Transit Needs Study Has Juice

December 17, 2007
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GRAND RAPIDS — Grand Valley Metro Council Executive Director Don Stypula said it has juice. By that he meant there is support for a new study to determine what the public transit needs are in Kent and eastern Ottawa counties.

Stypula said that backing was clearly evident at a meeting he recently co-hosted with Plainfield Township Manager Robert Homan. The get-together was held for the outlying townships that have little, if any, public transit service.

“I think it was eye-opening in some cases,” said George Meek, Plainfield Township supervisor.

And that support took center stage at the last Metro Council meeting, too.

“The study has to be done to see if there is a need,” said Rev. Mark Przybysz, pastor of St. Anthony of Padua Catholic Church and an active member of Faith in Motion, a group of religious organizations involved in public transportation issues.

David Bulkowski, executive director of Disability Advocates of Kent County, said current budget constraints among a number of nonprofits have limited transit services while demand has risen. He said one of those services, Ride Links, ground to a halt just a few weeks after it started because so many senior citizens needed rides. Ride Links is funded by the county’s senior services property-tax millage.

“We feel the county commission needs to have a stronger presence in this,” he said.

Bulkowski said the need for transportation among seniors will only grow in the coming years when baby boomers retire. He said about 2,000 retirees in Kent County give up their driver licenses each year, along with their ability to get around independently.

Casey Dutmer, chairman of The Rapids’ Consumer Advisory Committee, said good things can happen economically when public transit is extended throughout a region. He used Portland, Ore., as his shinning example of accessible public transportation.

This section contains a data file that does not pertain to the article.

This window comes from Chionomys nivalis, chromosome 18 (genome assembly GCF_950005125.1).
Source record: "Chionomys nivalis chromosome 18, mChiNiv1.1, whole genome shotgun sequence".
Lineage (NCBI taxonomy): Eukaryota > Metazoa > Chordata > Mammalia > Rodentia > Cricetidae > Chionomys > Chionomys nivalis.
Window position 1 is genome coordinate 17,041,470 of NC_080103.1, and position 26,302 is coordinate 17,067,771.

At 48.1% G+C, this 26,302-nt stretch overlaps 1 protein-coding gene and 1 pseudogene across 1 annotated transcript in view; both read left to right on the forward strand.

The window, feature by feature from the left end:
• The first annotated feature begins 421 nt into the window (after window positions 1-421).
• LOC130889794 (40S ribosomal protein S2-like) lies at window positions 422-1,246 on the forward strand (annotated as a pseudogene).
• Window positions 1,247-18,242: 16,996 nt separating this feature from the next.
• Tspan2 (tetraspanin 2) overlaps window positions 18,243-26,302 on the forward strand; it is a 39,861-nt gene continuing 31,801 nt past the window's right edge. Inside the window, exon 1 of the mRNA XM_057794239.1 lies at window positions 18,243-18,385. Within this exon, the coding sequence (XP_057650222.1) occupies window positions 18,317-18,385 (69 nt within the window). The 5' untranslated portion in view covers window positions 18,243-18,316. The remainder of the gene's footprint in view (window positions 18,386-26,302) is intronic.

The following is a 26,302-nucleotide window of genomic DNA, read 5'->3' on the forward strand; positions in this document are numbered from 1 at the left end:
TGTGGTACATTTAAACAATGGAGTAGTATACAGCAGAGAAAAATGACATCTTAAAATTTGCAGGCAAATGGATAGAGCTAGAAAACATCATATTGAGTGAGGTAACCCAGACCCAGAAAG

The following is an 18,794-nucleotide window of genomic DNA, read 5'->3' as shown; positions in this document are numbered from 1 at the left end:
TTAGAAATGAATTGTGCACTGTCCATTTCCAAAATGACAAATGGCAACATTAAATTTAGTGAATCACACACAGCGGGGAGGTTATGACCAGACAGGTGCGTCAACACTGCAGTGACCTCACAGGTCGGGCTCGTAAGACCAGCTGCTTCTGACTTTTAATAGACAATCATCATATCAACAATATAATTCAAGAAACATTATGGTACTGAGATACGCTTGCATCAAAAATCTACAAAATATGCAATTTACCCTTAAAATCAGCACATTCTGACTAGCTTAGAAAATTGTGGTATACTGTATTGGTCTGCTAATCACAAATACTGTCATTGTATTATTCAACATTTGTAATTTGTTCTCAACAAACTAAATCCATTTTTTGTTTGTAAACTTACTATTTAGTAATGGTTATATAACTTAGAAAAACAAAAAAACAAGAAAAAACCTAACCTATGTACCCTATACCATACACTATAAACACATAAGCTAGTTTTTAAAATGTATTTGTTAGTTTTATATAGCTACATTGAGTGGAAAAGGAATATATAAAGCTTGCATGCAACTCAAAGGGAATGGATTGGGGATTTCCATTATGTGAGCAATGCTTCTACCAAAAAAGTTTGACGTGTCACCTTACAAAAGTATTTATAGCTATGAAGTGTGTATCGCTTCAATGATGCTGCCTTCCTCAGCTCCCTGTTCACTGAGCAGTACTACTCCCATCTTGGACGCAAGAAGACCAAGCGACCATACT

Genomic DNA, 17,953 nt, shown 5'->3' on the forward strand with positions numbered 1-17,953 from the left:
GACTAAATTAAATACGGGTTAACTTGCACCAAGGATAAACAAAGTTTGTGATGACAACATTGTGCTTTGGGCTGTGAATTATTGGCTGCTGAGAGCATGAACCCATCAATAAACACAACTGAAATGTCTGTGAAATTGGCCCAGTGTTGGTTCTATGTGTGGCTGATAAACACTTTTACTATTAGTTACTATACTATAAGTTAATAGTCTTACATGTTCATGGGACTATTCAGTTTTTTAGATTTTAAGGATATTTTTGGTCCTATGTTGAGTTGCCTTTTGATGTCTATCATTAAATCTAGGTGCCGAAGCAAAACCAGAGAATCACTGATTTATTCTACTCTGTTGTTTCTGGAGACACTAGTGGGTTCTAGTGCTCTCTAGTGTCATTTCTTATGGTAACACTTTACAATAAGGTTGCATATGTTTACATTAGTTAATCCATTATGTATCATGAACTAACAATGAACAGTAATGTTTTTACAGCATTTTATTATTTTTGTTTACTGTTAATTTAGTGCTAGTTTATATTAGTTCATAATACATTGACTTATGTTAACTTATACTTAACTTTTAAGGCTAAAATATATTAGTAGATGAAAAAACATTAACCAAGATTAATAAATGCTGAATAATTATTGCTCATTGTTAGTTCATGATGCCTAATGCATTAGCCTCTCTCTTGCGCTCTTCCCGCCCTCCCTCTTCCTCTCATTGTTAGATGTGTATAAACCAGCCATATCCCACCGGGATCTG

“Since they’ve done that, businesses have come to Portland,” said Dutmer.

“Even the Whitecaps games at Fifth Third Park — I think they could raise their attendance with better transportation.”

Freelance journalist Andy Guy encouraged the council to play a role in the study in order to keep young professionals in the region, which would help the area compete economically. He also told board members they need to look beyond the cost of expanding public transit.

“I would also urge us to look at what the returns are from the investment,” he said. “It’s not just the big investment; there are also returns.”

Interurban Transit Partnership Director Peter Vargas said Grand Valley State University understands the return on investment that public transit can offer. Vargas said GVSU President Thomas Haas recently told him that the campus bus service the university has contracted with ITP has allowed Grand Valley to successfully compete for students with larger schools like the University of Michigan and Michigan State University.

“It costs parents less to send them here because of public transportation,” said Vargas.

Stypula told the Business Journal that he hasn’t found any definite funding sources for the study yet, but felt confident he would. He said his next step is to meet with Roger Stafford, Grand Region engineer with the Michigan Department of Transportation.

“I just want to get his advice,” he said.

Stypula said a study will likely cost from $200,000 to $250,000, and ITP has $100,000 to put toward it. Once a few potential funding sources are lined up and a more concrete cost of the study is known, Stypula said he would talk to the council’s members about any funds they could contribute.

“It has juice,” he said of the effort. “There is some support for this.”

It’s likely a study won’t have to start from scratch, as at least two other decade-old works will play at least minor roles in its creation.

One was done by ITP’s predecessor, the Grand Rapids Area Transit Authority, and detailed a countywide bus service. The other was unveiled at an event sponsored by the Metro Council. It was a countywide commuter system that used buses instead of light rail trains to transport people from the suburbs to downtown and was less costly to build than a train-driven system.

“We hope the Metro Council can seek funding for the study,” said Dutmer. “It’s important.”

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